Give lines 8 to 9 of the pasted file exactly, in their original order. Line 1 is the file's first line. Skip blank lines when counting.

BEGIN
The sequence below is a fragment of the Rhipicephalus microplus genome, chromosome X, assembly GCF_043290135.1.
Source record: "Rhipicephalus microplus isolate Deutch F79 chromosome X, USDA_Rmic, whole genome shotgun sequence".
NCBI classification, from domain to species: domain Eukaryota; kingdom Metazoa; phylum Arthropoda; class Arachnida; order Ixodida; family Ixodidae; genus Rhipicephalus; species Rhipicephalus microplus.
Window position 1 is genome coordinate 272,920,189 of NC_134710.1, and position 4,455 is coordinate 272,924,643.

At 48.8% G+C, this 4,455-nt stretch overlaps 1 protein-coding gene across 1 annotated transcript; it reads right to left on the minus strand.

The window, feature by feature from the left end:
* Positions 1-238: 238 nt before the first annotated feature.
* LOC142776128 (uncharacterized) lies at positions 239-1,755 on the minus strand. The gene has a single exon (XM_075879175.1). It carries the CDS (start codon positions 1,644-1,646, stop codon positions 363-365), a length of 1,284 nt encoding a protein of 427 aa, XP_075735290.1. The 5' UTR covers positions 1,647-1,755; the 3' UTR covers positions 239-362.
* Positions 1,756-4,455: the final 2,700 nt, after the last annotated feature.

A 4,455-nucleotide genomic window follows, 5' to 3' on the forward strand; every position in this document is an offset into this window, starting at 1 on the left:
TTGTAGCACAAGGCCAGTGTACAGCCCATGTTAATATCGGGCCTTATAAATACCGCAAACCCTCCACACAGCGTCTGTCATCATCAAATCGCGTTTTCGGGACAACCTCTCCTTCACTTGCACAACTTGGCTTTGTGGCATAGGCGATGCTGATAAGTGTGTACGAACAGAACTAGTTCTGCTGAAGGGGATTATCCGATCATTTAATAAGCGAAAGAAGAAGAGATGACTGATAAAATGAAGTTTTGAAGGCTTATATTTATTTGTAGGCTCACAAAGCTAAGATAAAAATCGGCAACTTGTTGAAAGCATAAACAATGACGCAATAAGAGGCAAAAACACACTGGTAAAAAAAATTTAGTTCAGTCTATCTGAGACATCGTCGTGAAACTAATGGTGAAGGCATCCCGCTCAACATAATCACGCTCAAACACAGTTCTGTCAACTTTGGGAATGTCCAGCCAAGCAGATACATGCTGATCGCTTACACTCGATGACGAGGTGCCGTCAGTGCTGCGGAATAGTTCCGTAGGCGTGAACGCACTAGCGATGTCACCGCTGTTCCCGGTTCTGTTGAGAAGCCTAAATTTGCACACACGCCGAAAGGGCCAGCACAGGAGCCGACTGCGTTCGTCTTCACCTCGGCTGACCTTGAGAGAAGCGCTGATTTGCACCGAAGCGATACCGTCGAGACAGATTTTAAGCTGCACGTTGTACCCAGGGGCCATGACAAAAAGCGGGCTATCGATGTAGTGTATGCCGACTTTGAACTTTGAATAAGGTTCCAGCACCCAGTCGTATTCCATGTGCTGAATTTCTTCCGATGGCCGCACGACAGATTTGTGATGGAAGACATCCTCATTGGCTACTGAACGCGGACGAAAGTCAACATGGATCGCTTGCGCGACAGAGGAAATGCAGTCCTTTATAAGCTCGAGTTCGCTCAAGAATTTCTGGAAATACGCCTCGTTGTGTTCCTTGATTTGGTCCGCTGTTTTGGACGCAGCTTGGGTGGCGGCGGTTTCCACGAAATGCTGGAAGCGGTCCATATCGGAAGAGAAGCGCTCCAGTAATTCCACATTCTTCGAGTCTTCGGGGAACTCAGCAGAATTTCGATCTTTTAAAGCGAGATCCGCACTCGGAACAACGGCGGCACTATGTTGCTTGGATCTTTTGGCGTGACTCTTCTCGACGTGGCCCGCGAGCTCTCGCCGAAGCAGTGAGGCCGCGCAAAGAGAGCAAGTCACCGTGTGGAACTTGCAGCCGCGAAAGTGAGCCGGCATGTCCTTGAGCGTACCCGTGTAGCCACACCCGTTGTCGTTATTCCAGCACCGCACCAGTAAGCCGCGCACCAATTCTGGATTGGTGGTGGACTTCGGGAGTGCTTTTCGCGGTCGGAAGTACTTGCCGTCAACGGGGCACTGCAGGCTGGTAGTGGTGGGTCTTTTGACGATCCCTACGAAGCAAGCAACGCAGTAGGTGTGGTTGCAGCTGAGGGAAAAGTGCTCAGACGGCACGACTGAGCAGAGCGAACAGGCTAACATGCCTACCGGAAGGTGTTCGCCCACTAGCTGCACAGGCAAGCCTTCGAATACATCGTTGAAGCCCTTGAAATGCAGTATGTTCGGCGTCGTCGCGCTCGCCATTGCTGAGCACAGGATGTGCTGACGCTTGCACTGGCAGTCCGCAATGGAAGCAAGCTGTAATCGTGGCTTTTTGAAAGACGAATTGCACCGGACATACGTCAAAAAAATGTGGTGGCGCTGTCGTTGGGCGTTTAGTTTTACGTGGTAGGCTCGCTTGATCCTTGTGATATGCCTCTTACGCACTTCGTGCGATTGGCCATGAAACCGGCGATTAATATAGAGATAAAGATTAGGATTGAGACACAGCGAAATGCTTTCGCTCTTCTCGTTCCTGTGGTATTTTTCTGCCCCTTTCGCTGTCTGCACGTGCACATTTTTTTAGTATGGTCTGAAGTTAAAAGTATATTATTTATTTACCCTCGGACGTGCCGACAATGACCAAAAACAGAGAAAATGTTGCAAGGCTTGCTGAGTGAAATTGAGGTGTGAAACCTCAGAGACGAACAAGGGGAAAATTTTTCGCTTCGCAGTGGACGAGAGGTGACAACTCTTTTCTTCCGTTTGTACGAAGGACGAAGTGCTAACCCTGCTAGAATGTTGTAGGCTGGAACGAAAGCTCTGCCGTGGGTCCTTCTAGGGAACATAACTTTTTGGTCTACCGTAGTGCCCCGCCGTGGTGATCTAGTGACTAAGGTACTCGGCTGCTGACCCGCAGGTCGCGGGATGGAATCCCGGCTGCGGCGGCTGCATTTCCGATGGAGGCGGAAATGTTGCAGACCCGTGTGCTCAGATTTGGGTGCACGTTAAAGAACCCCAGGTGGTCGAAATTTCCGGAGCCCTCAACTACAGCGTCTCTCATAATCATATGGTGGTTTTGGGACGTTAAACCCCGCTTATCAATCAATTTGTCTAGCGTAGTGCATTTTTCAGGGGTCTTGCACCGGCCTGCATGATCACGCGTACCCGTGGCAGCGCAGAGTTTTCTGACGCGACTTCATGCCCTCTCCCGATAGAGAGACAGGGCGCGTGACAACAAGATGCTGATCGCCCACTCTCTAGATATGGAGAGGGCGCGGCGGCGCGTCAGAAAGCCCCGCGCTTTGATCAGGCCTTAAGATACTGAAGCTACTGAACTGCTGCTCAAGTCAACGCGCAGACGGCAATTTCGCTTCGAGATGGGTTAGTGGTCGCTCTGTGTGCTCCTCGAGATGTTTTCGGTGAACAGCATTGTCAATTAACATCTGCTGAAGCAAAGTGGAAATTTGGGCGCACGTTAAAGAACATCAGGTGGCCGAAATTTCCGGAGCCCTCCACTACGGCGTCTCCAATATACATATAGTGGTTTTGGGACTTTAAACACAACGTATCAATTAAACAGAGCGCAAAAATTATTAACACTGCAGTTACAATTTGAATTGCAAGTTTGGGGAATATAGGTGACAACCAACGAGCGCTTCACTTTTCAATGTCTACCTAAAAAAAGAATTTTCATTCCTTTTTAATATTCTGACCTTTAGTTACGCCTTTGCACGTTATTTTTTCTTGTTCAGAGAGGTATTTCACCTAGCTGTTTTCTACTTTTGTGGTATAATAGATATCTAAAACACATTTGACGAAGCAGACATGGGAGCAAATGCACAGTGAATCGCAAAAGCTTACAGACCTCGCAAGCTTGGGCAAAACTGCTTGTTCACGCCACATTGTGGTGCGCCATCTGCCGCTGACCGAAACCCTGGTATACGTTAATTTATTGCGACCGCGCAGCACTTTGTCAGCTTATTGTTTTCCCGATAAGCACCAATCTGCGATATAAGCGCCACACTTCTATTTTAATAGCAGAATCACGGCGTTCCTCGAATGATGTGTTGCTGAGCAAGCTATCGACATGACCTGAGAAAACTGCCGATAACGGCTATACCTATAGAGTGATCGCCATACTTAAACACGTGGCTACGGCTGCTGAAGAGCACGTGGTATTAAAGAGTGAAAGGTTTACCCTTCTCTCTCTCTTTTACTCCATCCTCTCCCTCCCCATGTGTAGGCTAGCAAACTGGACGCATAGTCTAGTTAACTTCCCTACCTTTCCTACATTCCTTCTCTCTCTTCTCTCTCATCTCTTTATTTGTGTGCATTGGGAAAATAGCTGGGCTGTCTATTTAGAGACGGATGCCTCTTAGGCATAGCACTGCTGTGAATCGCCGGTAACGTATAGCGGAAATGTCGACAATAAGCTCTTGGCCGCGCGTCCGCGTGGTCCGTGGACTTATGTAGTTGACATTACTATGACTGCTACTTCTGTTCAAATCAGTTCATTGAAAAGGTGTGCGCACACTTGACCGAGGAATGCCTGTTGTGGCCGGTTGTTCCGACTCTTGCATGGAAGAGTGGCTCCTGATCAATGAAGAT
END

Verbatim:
* LOC142776128 (uncharacterized) lies at positions 239-1,755 on the minus strand. The gene has a single exon (XM_075879175.1). It carries the CDS (start codon positions 1,644-1,646, stop codon positions 363-365), a length of 1,284 nt encoding a protein of 427 aa, XP_075735290.1. The 5' UTR covers positions 1,647-1,755; the 3' UTR covers positions 239-362.
* Positions 1,756-4,455: the final 2,700 nt, after the last annotated feature.